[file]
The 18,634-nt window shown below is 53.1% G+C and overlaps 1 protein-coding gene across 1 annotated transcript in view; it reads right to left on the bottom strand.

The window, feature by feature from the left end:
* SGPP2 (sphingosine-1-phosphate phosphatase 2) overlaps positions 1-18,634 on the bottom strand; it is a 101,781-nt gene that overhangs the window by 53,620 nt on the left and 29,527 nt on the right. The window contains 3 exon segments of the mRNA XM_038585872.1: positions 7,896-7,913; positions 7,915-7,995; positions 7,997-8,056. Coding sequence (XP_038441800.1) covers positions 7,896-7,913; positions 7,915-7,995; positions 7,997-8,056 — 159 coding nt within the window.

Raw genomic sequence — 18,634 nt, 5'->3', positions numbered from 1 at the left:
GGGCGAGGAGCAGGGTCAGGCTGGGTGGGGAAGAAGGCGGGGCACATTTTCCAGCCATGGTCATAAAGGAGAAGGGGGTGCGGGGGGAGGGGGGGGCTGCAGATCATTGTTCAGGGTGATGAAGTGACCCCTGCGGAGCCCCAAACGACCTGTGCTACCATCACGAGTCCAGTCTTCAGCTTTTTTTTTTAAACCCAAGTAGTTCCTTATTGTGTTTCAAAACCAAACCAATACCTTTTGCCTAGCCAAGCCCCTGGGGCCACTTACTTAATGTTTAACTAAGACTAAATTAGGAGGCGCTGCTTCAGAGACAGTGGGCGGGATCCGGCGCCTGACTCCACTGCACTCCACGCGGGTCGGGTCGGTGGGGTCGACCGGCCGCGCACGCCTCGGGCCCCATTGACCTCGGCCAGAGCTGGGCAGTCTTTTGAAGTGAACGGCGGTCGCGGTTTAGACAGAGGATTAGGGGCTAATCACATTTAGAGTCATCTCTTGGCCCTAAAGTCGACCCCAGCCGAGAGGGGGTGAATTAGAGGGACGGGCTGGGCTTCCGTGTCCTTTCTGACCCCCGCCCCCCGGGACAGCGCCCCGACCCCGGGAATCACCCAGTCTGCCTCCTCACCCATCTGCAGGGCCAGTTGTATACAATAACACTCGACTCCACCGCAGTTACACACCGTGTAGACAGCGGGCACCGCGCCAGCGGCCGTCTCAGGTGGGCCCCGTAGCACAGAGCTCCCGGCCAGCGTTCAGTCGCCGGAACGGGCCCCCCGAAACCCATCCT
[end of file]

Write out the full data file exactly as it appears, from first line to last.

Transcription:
The 18,634-nt window shown below is 53.1% G+C and overlaps 1 protein-coding gene across 1 annotated transcript in view; it reads right to left on the bottom strand.

The window, feature by feature from the left end:
* SGPP2 (sphingosine-1-phosphate phosphatase 2) overlaps positions 1-18,634 on the bottom strand; it is a 101,781-nt gene that overhangs the window by 53,620 nt on the left and 29,527 nt on the right. The window contains 3 exon segments of the mRNA XM_038585872.1: positions 7,896-7,913; positions 7,915-7,995; positions 7,997-8,056. Coding sequence (XP_038441800.1) covers positions 7,896-7,913; positions 7,915-7,995; positions 7,997-8,056 — 159 coding nt within the window.

Raw genomic sequence — 18,634 nt, 5'->3', positions numbered from 1 at the left:
GGGCGAGGAGCAGGGTCAGGCTGGGTGGGGAAGAAGGCGGGGCACATTTTCCAGCCATGGTCATAAAGGAGAAGGGGGTGCGGGGGGAGGGGGGGGCTGCAGATCATTGTTCAGGGTGATGAAGTGACCCCTGCGGAGCCCCAAACGACCTGTGCTACCATCACGAGTCCAGTCTTCAGCTTTTTTTTTTAAACCCAAGTAGTTCCTTATTGTGTTTCAAAACCAAACCAATACCTTTTGCCTAGCCAAGCCCCTGGGGCCACTTACTTAATGTTTAACTAAGACTAAATTAGGAGGCGCTGCTTCAGAGACAGTGGGCGGGATCCGGCGCCTGACTCCACTGCACTCCACGCGGGTCGGGTCGGTGGGGTCGACCGGCCGCGCACGCCTCGGGCCCCATTGACCTCGGCCAGAGCTGGGCAGTCTTTTGAAGTGAACGGCGGTCGCGGTTTAGACAGAGGATTAGGGGCTAATCACATTTAGAGTCATCTCTTGGCCCTAAAGTCGACCCCAGCCGAGAGGGGGTGAATTAGAGGGACGGGCTGGGCTTCCGTGTCCTTTCTGACCCCCGCCCCCCGGGACAGCGCCCCGACCCCGGGAATCACCCAGTCTGCCTCCTCACCCATCTGCAGGGCCAGTTGTATACAATAACACTCGACTCCACCGCAGTTACACACCGTGTAGACAGCGGGCACCGCGCCAGCGGCCGTCTCAGGTGGGCCCCGTAGCACAGAGCTCCCGGCCAGCGTTCAGTCGCCGGAACGGGCCCCCCGAAACCCATCCT